We do believe the Indian markets are currently overvalued especially in light of elusive earnings growth.
The risk-to-reward trade-off is currently not in favor of further equity investments and we suggest investors wait for better levels to re-enter the markets, Nitin Bhasin, Head of Research, Ambit Capital, said in an exclusive interview with Kshitij Anand of Moneycontrol.
Q) What are your views on the market which hit 10,000 peaks and has delivered about 22 percent return so far in the year 2017? How is the second half of the year expected to pan out? Do you think it is time for investors to book some profits and buy again on dips?
A) We do believe the Indian markets are currently overvalued especially in light of elusive earnings growth. On the back of stretched valuations and limited investable opportunities, we increased allocation to cash (now at 20% portfolio weight) in our recent G&C portfolio as well.
With GST led disruption likely to continue affecting earnings over the next couple of quarters we have no reason to believe that earnings growth will pan out anywhere close to high double digit consensus expectations.
As a result, risk reward trade-off is currently not in favor of further equity investments and we suggest investors wait for better levels to re-enter the markets.
Q) If somebody comes with you with a monthly investment of Rs15,000-20,000 to realise his crorepati dream. Can he realise his dream by investing in direct equities or it is better to go via MF route? What is minimum capital required to start trading?
A) Direct equities can be difficult as it requires a lot of discipline, research, and concentrated bets. Someone with monthly investments of Rs15-20K but with an investment time horizon of 15-20 years should choose a basket of good companies like the Coffee Can Portfolio Approach highlighted by our team or MF schemes focusing on high-quality companies run by good capital allocators.
Q) Gush of liquidity has already pushed markets across the globe to fresh highs. What are your views on global markets and experts say that a big correction in India market can only be triggered if there is a global trigger? What are your views?
A) The US 10 year yields have seen their sharp rise post Trump election reverse over the course of CY2017. While the US Fed has signaled its intention of unwinding the QE program and raising rates, it remains to be seen if the US growth can continue on the steady path of the last few quarters – allowing the Fed to raise rates without jeopardizing growth.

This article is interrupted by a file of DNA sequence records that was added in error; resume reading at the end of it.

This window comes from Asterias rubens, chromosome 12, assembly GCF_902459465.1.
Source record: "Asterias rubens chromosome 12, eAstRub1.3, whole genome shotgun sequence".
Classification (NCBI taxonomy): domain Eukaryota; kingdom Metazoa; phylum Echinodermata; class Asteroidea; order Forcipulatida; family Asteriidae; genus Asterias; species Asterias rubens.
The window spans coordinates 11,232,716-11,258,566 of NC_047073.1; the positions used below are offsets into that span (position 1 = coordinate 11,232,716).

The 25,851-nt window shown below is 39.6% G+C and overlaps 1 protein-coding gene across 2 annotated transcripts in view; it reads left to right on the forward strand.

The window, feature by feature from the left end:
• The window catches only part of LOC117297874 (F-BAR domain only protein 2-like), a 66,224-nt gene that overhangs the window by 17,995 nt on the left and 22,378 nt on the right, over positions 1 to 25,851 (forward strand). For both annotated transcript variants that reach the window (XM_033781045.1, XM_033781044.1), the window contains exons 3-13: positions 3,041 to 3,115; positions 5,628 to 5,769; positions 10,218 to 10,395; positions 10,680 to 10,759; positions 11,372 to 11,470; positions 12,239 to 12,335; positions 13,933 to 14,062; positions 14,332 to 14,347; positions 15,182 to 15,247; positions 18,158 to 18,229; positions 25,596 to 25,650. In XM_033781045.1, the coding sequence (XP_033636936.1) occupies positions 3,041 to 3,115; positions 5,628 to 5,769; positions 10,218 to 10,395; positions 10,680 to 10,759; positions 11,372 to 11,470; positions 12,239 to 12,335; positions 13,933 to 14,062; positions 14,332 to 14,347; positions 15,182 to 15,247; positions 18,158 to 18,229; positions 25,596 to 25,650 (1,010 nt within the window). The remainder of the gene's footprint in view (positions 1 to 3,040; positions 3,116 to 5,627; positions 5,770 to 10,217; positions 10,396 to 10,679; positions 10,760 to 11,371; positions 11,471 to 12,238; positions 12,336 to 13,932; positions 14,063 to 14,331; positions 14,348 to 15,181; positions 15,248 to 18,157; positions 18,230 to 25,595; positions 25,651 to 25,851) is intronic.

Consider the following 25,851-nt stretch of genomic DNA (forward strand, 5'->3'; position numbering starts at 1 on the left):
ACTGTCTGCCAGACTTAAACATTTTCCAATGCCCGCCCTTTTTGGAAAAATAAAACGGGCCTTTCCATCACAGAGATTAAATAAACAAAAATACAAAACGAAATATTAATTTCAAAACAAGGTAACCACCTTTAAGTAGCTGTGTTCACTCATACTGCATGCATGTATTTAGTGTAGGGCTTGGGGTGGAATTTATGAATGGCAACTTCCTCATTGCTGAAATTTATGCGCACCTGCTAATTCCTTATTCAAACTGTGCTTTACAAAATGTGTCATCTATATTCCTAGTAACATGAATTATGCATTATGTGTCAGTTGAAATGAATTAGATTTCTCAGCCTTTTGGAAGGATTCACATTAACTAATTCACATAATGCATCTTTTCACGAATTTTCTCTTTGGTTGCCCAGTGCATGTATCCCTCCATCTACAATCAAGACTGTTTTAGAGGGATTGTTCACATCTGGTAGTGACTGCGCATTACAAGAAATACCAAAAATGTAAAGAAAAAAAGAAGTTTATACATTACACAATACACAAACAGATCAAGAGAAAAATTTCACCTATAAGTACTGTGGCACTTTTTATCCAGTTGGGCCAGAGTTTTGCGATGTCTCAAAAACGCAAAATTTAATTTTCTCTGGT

A sharp increase in rates can cause short term jitters globally as the cost of money goes up. The rise in Indian markets, however, has largely been driven by retail inflows into the Mutual funds.
Certain sectors, in particular, have gained the favor of this excess liquidity which has led to their valuations reaching stratospheric levels.
While a global event (geopolitical or otherwise) can certainly be a potential party spoiler, we think that the Indian markets face a bigger risk from lack of underlying earnings growth in line with overblown market expectations.
Q) How are you seeing ITC stocks after a recent increase in cess by the government? Do you think the smart money will move out of ITC to other stocks like HUL, Britannia etc?
A) We acknowledge that recent hike in Cess was unexpected and a negative surprise. However, we believe that all that it has done is to make FY18 a normal year (with 13% tax hike, in line with last 5-year average) vs being an exceptionally good year with close to 0% tax hikes.
We have maintained our view that FY18 would have been a one-off good year and structurally ITC would remain a 12-13% EPS CAGR story led by 0-2% volume growth, 5-6% realization growth and some margin gains and profitability turn around in FMCG providing support.
We see no reason for the change in this thesis and expect 10% tax hikes and similar price hikes to continue going forward as well for ITC which should lead to marginally positive volume growth trajectory for Cigarettes.
ITC has taken 7-8 percent price hikes recently with lower end brands witnessing higher hikes and the premium end has seen lower hikes (as this end has ad valorem taxation).
We believe ITC’s price hike is marginally ahead of our estimates and steep hikes at the lower end are equal to risk to volume growth. But, it would also mean higher than expected margins.
Hence, we maintain our earnings estimate. We admit that ITC’s 12-13% EPS CAGR over FY17-20E pales in comparison with FMCG sector’s expected EPS CAGR of 16-17% but so does its valuation which at 26xFY19E is at ~30% discount to the sector.
Disclaimer: Ambit and/or its associates do not have any interest in ITC.
Q) Any particular instance you recall when you were interacting with your clients which were funny or made you think twice about the problem or taught you something?A) Finding a mispriced stock is not enough; how much should that account in your portfolio is the key thing